Our farewell to Northern Africa in Algeria and Morocco

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Africa » Morocco
November 26th 1974
Published: October 9th 2021
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We had a really memorable couple of bus trips that afternoon, taking 5 hours for the 150kms. The first, to the Tunisia-Algeria border at Bou Chebka, had several social stops, two mechanical breakdowns, and even an embarrassing pee stop for Joan. No hassles at the border, but it was a freezing walk over no-man’s land and about 30 minutes of business at the other end. The second bus was literally on its last legs, and took over an hour for the short trip into Tebessa. We checked into the Hotel Theveste and borrowed money from the local cop for a meat stew dinner. That was followed by an early night of washing clothes and playing cards, but there was no chance of a bath, with the whole bathroom under water!

A late start next morning gave us enough time to have breakfast and check out what an uninspiring place Tebessa was, before making it back to the bus stop for the 1pm bus to Constantine. Our failure to put our watches back an hour from Tunisia punished us by giving us an extra hour’s wait in the hot sun. The bus trip took over 3 hours, passing through barren countryside, either rocky or dirt and with few trees, along with some mountainous areas. Constantine looked pretty ordinary too, although the main fascination was a giant ravine which in effect split the city into two sections. We had 5 hours to spare for douches, dinner (with an Atrek bus crowd) and conversation for a couple of hours with French-Canadian Pierre. We then took the 10pm train to El Harrach, which was just short of Algiers. We booked in the overnight 2nd class carriage without sleepers, and unfortunately the carriage was quite crowded, but people were at least quite civilised and fairly quiet during the night. It was really cold in the compartment without any form of heating, but we managed to score a typical ‘sit-up’ sleep of a few hours each.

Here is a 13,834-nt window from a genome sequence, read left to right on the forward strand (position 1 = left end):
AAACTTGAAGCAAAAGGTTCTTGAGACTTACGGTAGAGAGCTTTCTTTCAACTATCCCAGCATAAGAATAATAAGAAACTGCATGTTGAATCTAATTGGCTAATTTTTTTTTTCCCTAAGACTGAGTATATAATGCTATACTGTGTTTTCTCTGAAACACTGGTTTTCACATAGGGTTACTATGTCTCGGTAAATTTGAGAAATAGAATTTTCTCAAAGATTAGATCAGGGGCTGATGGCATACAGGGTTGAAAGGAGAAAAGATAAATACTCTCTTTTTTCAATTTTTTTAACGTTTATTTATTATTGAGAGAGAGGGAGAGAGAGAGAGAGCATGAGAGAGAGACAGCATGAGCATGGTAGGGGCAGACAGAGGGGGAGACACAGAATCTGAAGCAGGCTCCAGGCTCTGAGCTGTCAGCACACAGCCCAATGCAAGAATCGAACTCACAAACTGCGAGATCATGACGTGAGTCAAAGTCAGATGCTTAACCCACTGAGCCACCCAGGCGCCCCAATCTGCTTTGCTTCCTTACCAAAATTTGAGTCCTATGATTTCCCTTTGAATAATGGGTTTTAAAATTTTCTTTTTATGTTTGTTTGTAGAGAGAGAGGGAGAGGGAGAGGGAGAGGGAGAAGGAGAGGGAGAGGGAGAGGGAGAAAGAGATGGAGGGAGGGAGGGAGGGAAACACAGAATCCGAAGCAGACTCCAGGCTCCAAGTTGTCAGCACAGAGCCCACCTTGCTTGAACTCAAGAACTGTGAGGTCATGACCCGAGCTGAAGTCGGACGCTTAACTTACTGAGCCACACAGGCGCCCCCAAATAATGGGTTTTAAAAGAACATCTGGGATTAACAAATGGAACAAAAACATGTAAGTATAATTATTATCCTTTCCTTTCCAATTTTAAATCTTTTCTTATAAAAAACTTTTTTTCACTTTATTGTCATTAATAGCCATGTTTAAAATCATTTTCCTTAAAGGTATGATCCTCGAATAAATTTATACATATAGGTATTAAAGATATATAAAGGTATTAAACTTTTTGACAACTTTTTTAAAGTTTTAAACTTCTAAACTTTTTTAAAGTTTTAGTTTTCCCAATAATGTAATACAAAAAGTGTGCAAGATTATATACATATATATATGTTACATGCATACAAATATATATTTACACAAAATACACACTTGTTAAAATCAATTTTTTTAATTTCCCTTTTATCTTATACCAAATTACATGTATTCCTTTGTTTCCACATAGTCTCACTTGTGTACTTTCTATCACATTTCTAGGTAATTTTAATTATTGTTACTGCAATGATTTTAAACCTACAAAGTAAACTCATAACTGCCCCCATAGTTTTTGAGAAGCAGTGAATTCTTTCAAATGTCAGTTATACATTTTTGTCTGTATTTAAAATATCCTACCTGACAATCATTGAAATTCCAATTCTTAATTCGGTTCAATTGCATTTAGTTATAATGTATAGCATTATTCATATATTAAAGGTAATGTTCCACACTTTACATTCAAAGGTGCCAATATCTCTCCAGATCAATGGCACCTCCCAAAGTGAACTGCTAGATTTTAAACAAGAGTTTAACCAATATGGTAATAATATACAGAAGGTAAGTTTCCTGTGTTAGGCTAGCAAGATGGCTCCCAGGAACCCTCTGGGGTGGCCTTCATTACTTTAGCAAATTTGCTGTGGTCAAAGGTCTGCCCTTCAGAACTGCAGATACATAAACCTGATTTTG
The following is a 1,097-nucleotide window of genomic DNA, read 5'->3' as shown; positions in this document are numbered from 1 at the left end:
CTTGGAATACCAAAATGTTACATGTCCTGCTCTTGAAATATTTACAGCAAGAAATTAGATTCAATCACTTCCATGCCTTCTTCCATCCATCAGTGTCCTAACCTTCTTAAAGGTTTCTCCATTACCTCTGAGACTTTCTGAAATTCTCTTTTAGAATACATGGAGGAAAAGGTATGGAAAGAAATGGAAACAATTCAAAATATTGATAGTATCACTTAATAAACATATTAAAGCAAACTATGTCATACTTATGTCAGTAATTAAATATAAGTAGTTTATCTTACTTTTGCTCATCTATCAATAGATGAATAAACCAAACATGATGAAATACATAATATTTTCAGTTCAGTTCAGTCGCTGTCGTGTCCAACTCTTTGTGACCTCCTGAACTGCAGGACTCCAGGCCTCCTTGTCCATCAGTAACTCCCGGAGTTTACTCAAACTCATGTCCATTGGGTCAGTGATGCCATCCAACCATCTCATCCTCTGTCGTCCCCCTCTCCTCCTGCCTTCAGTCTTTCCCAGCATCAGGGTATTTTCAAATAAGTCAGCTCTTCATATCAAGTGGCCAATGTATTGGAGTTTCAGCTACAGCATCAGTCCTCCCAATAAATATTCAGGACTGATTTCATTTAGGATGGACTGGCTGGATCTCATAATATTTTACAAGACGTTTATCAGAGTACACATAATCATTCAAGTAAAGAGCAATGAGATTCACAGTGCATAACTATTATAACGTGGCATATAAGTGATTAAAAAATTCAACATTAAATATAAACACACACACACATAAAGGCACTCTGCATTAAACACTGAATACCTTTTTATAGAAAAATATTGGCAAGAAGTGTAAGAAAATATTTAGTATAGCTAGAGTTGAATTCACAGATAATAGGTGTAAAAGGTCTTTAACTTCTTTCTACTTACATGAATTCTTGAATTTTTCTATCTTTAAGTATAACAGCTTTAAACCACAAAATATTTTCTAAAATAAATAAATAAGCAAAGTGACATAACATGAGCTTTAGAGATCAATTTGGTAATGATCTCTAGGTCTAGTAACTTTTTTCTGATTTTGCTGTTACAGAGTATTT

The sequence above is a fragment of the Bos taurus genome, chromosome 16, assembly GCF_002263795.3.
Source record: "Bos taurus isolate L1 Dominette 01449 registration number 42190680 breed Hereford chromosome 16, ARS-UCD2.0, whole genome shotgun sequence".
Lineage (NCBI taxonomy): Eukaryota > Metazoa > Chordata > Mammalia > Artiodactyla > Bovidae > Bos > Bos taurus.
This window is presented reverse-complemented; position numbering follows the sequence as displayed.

The story of today’s trans-Algerian train trip was one of multiple stuff-ups. Our arrival at El Harrach at 7.30am was almost 2 hours late, meaning we had missed our connection to Oran. We then had to take a bus into Algiers, after being told there were no trains at all due to a derailment. We had breakfast of an omelette and bread with a local conman, who spent most of the meal trying to sell us the world, before catching the 10am train to Oran. It was a different story this time. We transferred first to a bus for 15 minutes to cover the derailment, and then to a lighter train on account of a suspect bridge. These then resulted in our missing our Oujda connection. Instead, we caught a train an hour later direct to Tlemcen, arriving around 8.30pm. The scenery was pretty unspectacular, although the weather was sunny and warm. We were pleasantly surprised with the civilised and quiet set of locals that we shared the train with. The trip was particularly memorable for the friendly Omar Shariff lookalike who mistook Joan's friendly offer of a single cigarette and took off with the whole packet of very rare western fags, which cost around ten times the cost of local smokes in Algeria. We had huge hassles getting a room at Tlemcen, finally getting a pad at the last of 9 hotels in town, the Hotel Le Riad, where we ended up getting a great room for only 12 Da (3 bucks). As an extra bonus, we were invited to the home of the manager for a dinner of eggs, salad & clementines. After some limited French conversation, he drove us back to the hotel for an early night.